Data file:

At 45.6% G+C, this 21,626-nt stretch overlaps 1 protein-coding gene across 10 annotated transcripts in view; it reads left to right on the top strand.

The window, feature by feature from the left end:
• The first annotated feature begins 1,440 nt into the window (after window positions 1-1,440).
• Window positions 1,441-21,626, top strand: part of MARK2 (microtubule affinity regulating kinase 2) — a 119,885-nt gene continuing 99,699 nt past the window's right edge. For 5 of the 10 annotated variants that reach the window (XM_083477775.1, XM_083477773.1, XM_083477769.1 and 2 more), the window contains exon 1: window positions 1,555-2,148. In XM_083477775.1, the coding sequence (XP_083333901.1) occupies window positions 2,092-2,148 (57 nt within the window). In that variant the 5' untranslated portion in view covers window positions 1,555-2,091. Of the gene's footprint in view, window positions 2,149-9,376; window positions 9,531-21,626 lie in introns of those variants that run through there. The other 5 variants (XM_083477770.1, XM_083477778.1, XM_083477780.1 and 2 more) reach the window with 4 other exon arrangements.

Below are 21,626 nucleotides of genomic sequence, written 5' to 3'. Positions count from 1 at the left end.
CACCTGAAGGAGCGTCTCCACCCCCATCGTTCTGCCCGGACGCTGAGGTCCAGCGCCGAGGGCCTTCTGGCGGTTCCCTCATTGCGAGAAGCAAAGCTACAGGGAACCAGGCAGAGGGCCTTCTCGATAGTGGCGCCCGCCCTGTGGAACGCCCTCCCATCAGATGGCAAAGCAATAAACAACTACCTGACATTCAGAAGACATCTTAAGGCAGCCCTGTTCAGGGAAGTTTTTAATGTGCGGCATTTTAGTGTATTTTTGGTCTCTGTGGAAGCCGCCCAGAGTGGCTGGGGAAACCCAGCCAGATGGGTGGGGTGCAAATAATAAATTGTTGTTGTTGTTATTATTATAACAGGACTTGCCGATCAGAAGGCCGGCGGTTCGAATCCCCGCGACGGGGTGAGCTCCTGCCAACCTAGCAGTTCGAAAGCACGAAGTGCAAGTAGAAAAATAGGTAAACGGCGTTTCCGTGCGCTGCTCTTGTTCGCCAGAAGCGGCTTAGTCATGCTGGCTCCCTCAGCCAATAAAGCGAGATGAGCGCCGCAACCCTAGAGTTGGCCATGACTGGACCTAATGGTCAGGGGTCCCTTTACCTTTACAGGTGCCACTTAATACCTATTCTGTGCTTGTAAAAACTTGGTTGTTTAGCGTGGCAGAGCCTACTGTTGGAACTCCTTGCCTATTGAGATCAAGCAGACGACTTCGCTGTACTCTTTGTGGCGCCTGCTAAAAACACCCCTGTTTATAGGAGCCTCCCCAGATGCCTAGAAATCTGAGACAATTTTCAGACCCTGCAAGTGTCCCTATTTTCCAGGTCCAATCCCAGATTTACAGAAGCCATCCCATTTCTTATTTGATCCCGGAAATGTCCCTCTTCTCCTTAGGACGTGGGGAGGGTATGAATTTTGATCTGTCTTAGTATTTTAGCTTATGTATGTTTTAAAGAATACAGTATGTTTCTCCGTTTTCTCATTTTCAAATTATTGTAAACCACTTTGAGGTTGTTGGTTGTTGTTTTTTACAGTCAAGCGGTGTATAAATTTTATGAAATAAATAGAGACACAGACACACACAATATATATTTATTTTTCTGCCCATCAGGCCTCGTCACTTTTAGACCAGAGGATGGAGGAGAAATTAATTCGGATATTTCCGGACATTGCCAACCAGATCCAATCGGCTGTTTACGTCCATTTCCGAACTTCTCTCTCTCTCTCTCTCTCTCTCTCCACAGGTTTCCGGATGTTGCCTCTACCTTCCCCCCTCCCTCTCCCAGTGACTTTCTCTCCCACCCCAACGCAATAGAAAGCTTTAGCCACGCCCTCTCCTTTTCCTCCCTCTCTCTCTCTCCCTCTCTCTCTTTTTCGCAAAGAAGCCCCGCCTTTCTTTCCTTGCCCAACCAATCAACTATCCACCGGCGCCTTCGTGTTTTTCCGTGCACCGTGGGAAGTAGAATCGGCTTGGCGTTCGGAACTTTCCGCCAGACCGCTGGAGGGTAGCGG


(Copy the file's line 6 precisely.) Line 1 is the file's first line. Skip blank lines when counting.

CACCTGAAGGAGCGTCTCCACCCCCATCGTTCTGCCCGGACGCTGAGGTCCAGCGCCGAGGGCCTTCTGGCGGTTCCCTCATTGCGAGAAGCAAAGCTACAGGGAACCAGGCAGAGGGCCTTCTCGATAGTGGCGCCCGCCCTGTGGAACGCCCTCCCATCAGATGGCAAAGCAATAAACAACTACCTGACATTCAGAAGACATCTTAAGGCAGCCCTGTTCAGGGAAGTTTTTAATGTGCGGCATTTTAGTGTATTTTTGGTCTCTGTGGAAGCCGCCCAGAGTGGCTGGGGAAACCCAGCCAGATGGGTGGGGTGCAAATAATAAATTGTTGTTGTTGTTATTATTATAACAGGACTTGCCGATCAGAAGGCCGGCGGTTCGAATCCCCGCGACGGGGTGAGCTCCTGCCAACCTAGCAGTTCGAAAGCACGAAGTGCAAGTAGAAAAATAGGTAAACGGCGTTTCCGTGCGCTGCTCTTGTTCGCCAGAAGCGGCTTAGTCATGCTGGCTCCCTCAGCCAATAAAGCGAGATGAGCGCCGCAACCCTAGAGTTGGCCATGACTGGACCTAATGGTCAGGGGTCCCTTTACCTTTACAGGTGCCACTTAATACCTATTCTGTGCTTGTAAAAACTTGGTTGTTTAGCGTGGCAGAGCCTACTGTTGGAACTCCTTGCCTATTGAGATCAAGCAGACGACTTCGCTGTACTCTTTGTGGCGCCTGCTAAAAACACCCCTGTTTATAGGAGCCTCCCCAGATGCCTAGAAATCTGAGACAATTTTCAGACCCTGCAAGTGTCCCTATTTTCCAGGTCCAATCCCAGATTTACAGAAGCCATCCCATTTCTTATTTGATCCCGGAAATGTCCCTCTTCTCCTTAGGACGTGGGGAGGGTATGAATTTTGATCTGTCTTAGTATTTTAGCTTATGTATGTTTTAAAGAATACAGTATGTTTCTCCGTTTTCTCATTTTCAAATTATTGTAAACCACTTTGAGGTTGTTGGTTGTTGTTTTTTACAGTCAAGCGGTGTATAAATTTTATGAAATAAATAGAGACACAGACACACACAATATATATTTATTTTTCTGCCCATCAGGCCTCGTCACTTTTAGACCAGAGGATGGAGGAGAAATTAATTCGGATATTTCCGGACATTGCCAACCAGATCCAATCGGCTGTTTACGTCCATTTCCGAACTTCTCTCTCTCTCTCTCTCTCTCTCTCCACAGGTTTCCGGATGTTGCCTCTACCTTCCCCCCTCCCTCTCCCAGTGACTTTCTCTCCCACCCCAACGCAATAGAAAGCTTTAGCCACGCCCTCTCCTTTTCCTCCCTCTCTCTCTCTCCCTCTCTCTCTTTTTCGCAAAGAAGCCCCGCCTTTCTTTCCTTGCCCAACCAATCAACTATCCACCGGCGCCTTCGTGTTTTTCCGTGCACCGTGGGAAGTAGAATCGGCTTGGCGTTCGGAACTTTCCGCCAGACCGCTGGAGGGTAGCGG